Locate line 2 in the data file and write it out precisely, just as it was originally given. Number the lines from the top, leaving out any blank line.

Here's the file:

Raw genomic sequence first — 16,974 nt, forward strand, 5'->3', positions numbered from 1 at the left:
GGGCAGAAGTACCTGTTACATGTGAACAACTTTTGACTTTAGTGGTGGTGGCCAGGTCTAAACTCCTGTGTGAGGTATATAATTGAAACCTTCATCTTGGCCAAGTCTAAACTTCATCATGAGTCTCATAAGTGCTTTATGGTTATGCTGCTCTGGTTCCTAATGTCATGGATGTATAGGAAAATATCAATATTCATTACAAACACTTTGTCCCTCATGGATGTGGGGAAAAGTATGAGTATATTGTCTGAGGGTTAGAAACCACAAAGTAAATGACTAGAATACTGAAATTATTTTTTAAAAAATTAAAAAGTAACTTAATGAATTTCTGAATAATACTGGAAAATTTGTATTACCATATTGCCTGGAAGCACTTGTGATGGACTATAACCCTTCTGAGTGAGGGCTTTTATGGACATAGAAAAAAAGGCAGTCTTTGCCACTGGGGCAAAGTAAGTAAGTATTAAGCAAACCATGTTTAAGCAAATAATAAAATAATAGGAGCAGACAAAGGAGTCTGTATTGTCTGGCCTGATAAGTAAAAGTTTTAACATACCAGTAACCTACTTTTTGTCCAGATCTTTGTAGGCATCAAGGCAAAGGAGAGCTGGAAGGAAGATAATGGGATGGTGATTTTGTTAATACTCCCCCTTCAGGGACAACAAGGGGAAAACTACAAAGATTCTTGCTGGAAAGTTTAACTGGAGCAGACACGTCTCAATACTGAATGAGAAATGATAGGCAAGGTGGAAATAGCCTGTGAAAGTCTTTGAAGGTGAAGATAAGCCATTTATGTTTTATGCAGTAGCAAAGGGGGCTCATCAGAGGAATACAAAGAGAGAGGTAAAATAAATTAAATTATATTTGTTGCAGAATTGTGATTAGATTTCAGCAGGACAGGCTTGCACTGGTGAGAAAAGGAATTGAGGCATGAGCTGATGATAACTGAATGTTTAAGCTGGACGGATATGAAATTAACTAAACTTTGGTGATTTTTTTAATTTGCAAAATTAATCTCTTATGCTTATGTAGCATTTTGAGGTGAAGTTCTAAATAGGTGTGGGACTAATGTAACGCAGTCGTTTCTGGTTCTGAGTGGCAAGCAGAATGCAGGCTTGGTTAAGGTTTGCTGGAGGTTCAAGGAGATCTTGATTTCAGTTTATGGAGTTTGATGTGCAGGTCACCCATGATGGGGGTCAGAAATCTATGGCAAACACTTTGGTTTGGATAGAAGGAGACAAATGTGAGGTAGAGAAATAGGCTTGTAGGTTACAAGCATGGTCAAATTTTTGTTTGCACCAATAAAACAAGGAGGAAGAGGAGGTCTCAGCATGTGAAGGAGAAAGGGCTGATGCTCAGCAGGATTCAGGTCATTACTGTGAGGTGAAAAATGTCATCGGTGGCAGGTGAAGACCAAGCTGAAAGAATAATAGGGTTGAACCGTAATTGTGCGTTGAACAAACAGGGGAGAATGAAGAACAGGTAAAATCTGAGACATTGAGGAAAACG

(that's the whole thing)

GGGCAGAAGTACCTGTTACATGTGAACAACTTTTGACTTTAGTGGTGGTGGCCAGGTCTAAACTCCTGTGTGAGGTATATAATTGAAACCTTCATCTTGGCCAAGTCTAAACTTCATCATGAGTCTCATAAGTGCTTTATGGTTATGCTGCTCTGGTTCCTAATGTCATGGATGTATAGGAAAATATCAATATTCATTACAAACACTTTGTCCCTCATGGATGTGGGGAAAAGTATGAGTATATTGTCTGAGGGTTAGAAACCACAAAGTAAATGACTAGAATACTGAAATTATTTTTTAAAAAATTAAAAAGTAACTTAATGAATTTCTGAATAATACTGGAAAATTTGTATTACCATATTGCCTGGAAGCACTTGTGATGGACTATAACCCTTCTGAGTGAGGGCTTTTATGGACATAGAAAAAAAGGCAGTCTTTGCCACTGGGGCAAAGTAAGTAAGTATTAAGCAAACCATGTTTAAGCAAATAATAAAATAATAGGAGCAGACAAAGGAGTCTGTATTGTCTGGCCTGATAAGTAAAAGTTTTAACATACCAGTAACCTACTTTTTGTCCAGATCTTTGTAGGCATCAAGGCAAAGGAGAGCTGGAAGGAAGATAATGGGATGGTGATTTTGTTAATACTCCCCCTTCAGGGACAACAAGGGGAAAACTACAAAGATTCTTGCTGGAAAGTTTAACTGGAGCAGACACGTCTCAATACTGAATGAGAAATGATAGGCAAGGTGGAAATAGCCTGTGAAAGTCTTTGAAGGTGAAGATAAGCCATTTATGTTTTATGCAGTAGCAAAGGGGGCTCATCAGAGGAATACAAAGAGAGAGGTAAAATAAATTAAATTATATTTGTTGCAGAATTGTGATTAGATTTCAGCAGGACAGGCTTGCACTGGTGAGAAAAGGAATTGAGGCATGAGCTGATGATAACTGAATGTTTAAGCTGGACGGATATGAAATTAACTAAACTTTGGTGATTTTTTTAATTTGCAAAATTAATCTCTTATGCTTATGTAGCATTTTGAGGTGAAGTTCTAAATAGGTGTGGGACTAATGTAACGCAGTCGTTTCTGGTTCTGAGTGGCAAGCAGAATGCAGGCTTGGTTAAGGTTTGCTGGAGGTTCAAGGAGATCTTGATTTCAGTTTATGGAGTTTGATGTGCAGGTCACCCATGATGGGGGTCAGAAATCTATGGCAAACACTTTGGTTTGGATAGAAGGAGACAAATGTGAGGTAGAGAAATAGGCTTGTAGGTTACAAGCATGGTCAAATTTTTGTTTGCACCAATAAAACAAGGAGGAAGAGGAGGTCTCAGCATGTGAAGGAGAAAGGGCTGATGCTCAGCAGGATTCAGGTCATTACTGTGAGGTGAAAAATGTCATCGGTGGCAGGTGAAGACCAAGCTGAAAGAATAATAGGGTTGAACCGTAATTGTGCGTTGAACAAACAGGGGAGAATGAAGAACAGGTAAAATCTGAGACATTGAGGAAAACG